The short story “The Gernsback Continuum” by William Gibson is arguably the piece that started it all, as the author describes the protagonist hallucinating a futuristic city beyond the wiles of his imagination. Gernsback contributed much more to the subgenre in his submissions to Amazing Stories magazine, which is about as Raypunk as science fiction magazines get along with its counterpart Astounding Science Fiction. Most notably of the latter is John W. Campbell’s work. Books like Operation Future and Foundation (1951) emphasize both the aesthetics and the ideals of the subgenre, perhaps better than the pre-mentioned titles. Other works include Magnus Robot Fighter, Zot!, Mike Baron and Steve Bude’s Nexus, Tom Strong by Jonni Future, Buck Godot: Zap Gun for Hire, and Zeerust. 

Yellow rocket with colorful planets in the background of Amazing Stories magazine
Amazing Stories, “Murder in Space”, May, 1944

Video Games

Fallout 4 is the most iconic, well known Atompunk video game. The game itself is designed to look like a post-apocalyptic world if the atomic bombs had hit in the 1950s. It’s a nuclear wasteland with trace remnants of Raygun Gothic diners, gas stations and shopping malls. Fallout 4 is the grim tale that the science fiction tales of the day would have wanted to see. Another modern Atompunk game is The Outer Worlds, a dystopian RPG game in which the player is an anomaly in a space colony of varying factions that all want control of the entire colony. On the flip side, Destroy All Humans is a Raypunk game, a literal interpretation of the subgenre as you play as an alien with a raygun that kills humans. The humorous nature of the game adds to the overall Raypunk feel. Other 8-Bit style games like Captain Gorden, Defender of Earth! and The Adventures of Rad Gravity stick a little closer to the original Raygun Gothic style. Captain Gorden especially, given that it is a space adventure game with 1950s aesthetics and sentiments. Others include Yooka-Laylee, The Deadly Tower of Monsters, Team Fortress 2, and Space Channel 5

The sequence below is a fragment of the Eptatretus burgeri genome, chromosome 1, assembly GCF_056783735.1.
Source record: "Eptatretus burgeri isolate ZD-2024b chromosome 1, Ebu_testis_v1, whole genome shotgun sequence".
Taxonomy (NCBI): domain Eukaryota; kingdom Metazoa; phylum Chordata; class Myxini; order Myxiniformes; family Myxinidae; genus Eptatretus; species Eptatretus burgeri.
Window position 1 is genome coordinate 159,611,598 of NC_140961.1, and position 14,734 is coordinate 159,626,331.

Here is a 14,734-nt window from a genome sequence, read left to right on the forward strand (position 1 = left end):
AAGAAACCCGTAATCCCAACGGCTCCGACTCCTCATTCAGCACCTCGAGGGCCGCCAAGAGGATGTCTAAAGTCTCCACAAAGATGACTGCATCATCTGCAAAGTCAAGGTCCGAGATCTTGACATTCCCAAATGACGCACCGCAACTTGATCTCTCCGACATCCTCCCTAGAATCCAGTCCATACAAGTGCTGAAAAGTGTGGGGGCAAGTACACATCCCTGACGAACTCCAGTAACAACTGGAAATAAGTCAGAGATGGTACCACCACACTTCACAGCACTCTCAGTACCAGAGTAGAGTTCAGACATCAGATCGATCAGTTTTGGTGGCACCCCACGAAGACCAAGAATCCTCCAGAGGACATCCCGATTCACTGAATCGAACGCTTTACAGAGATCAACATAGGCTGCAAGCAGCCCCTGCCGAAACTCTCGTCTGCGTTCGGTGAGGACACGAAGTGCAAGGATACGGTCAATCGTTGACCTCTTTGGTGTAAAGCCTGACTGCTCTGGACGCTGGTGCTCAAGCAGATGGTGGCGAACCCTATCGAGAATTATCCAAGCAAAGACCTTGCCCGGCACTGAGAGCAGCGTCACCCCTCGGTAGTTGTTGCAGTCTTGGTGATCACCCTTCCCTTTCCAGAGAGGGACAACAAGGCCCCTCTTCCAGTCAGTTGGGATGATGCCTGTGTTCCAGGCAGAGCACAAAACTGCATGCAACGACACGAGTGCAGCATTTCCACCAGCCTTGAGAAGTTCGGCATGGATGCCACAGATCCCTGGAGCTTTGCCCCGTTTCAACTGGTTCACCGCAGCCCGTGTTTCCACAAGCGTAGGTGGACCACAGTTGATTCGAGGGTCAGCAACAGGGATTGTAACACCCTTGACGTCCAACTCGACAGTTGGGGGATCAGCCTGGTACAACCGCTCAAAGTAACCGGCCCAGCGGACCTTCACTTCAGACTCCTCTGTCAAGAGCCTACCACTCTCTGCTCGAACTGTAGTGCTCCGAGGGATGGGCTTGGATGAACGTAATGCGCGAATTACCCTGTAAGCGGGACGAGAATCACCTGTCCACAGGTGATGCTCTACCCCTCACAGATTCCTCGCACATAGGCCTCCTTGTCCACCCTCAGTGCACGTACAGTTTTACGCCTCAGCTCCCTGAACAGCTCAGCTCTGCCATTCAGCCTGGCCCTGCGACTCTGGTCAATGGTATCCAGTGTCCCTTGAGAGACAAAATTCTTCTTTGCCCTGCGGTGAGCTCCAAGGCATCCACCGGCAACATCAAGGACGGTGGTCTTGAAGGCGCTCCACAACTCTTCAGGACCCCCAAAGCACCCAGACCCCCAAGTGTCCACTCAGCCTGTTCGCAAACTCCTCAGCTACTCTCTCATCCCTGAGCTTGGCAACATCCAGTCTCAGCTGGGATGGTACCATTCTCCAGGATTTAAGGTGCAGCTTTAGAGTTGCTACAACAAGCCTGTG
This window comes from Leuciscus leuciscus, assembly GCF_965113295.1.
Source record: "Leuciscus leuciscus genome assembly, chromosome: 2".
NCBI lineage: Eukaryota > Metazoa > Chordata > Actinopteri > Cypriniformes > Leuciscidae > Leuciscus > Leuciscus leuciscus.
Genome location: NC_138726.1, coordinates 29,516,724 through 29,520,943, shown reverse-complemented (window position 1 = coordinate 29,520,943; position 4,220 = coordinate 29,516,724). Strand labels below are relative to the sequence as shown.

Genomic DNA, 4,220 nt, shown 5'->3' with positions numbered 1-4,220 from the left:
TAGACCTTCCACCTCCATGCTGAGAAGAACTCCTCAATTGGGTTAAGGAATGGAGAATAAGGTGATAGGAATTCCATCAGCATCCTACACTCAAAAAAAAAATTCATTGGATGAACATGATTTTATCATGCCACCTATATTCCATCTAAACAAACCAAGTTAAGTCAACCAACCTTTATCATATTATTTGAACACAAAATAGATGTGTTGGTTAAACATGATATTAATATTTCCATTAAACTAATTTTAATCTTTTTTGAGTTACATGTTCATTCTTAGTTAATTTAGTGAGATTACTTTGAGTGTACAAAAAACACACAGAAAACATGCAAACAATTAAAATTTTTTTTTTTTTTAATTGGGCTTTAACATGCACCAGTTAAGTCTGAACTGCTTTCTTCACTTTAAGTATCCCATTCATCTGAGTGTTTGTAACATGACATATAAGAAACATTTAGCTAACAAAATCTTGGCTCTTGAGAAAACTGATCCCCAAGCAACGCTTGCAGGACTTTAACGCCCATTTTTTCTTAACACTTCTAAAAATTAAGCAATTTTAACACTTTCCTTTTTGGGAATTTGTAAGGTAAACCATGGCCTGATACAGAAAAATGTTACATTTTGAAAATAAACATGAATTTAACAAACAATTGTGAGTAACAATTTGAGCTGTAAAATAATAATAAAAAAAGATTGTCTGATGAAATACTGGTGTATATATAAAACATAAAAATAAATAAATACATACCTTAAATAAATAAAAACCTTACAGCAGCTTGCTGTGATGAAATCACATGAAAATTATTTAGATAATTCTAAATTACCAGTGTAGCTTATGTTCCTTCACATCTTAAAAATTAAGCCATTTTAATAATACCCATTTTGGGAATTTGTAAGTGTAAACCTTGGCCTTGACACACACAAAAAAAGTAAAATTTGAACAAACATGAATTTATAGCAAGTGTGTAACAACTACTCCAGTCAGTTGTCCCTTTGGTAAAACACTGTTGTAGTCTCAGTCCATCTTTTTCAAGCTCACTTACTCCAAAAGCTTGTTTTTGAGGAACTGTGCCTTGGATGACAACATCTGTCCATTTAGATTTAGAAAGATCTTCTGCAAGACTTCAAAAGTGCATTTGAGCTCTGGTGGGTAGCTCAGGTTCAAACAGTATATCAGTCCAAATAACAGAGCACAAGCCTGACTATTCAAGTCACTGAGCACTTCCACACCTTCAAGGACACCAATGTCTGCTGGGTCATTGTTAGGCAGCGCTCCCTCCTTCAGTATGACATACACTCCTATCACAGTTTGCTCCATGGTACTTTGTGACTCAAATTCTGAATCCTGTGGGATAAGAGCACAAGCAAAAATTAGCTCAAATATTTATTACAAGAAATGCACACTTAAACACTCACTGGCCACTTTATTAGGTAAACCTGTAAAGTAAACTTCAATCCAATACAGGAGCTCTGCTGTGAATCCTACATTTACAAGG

Abandoned gas station in Fallout 4

In Real Life

For many years, Disneyland has seen many Raygun Gothic influences in its beloved Tomorrowland section. In recent years it wasn’t as obvious as it was back in the 1950s, but the influences remain in a particular rocket ride known as the Astro Orbitor. This simple ride features rocket ship seats in a Tilt-A-Whirl fashion style ride. Back in the 1950s, Tomorrowland was Raygun Gothic to the max as the American entertainment world’s fanaticism with it reached its peak. The theme park still has its fair share of Raygun Gothic style to enjoy, particularly in its buildings.

Written by Varden Frias

Varden M Frias is an independent author of gothic horror, Lovecraftian fiction, and science fantasy. He has self-published five pieces on Amazon via Kindle Direct: Colden, It’s Novelin’ Time: A Concise Guide to Drafting Your First Novel; Lord Samhain and Other Halloween Tales;  The Librevore and Other Tales and the latest of which The Caldera’s Vice.